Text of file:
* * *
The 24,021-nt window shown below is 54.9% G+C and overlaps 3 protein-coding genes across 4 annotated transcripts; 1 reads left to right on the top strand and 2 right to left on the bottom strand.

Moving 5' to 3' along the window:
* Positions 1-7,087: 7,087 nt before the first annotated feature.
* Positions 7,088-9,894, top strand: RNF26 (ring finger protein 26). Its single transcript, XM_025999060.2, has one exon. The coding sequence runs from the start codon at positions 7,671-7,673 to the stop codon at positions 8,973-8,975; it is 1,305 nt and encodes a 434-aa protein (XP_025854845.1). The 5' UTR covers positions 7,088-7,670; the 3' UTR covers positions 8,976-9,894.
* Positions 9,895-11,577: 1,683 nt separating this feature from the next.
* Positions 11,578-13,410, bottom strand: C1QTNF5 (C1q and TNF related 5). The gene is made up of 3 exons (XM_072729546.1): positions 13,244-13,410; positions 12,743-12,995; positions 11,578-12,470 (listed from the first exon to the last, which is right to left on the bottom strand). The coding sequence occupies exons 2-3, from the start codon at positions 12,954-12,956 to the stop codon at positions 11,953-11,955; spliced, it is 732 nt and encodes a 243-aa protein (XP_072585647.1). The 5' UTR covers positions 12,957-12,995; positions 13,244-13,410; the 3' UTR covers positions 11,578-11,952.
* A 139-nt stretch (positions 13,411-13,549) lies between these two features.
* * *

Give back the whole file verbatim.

The 24,021-nt window shown below is 54.9% G+C and overlaps 3 protein-coding genes across 4 annotated transcripts; 1 reads left to right on the top strand and 2 right to left on the bottom strand.

Moving 5' to 3' along the window:
* Positions 1-7,087: 7,087 nt before the first annotated feature.
* Positions 7,088-9,894, top strand: RNF26 (ring finger protein 26). Its single transcript, XM_025999060.2, has one exon. The coding sequence runs from the start codon at positions 7,671-7,673 to the stop codon at positions 8,973-8,975; it is 1,305 nt and encodes a 434-aa protein (XP_025854845.1). The 5' UTR covers positions 7,088-7,670; the 3' UTR covers positions 8,976-9,894.
* Positions 9,895-11,577: 1,683 nt separating this feature from the next.
* Positions 11,578-13,410, bottom strand: C1QTNF5 (C1q and TNF related 5). The gene is made up of 3 exons (XM_072729546.1): positions 13,244-13,410; positions 12,743-12,995; positions 11,578-12,470 (listed from the first exon to the last, which is right to left on the bottom strand). The coding sequence occupies exons 2-3, from the start codon at positions 12,954-12,956 to the stop codon at positions 11,953-11,955; spliced, it is 732 nt and encodes a 243-aa protein (XP_072585647.1). The 5' UTR covers positions 12,957-12,995; positions 13,244-13,410; the 3' UTR covers positions 11,578-11,952.
* A 139-nt stretch (positions 13,411-13,549) lies between these two features.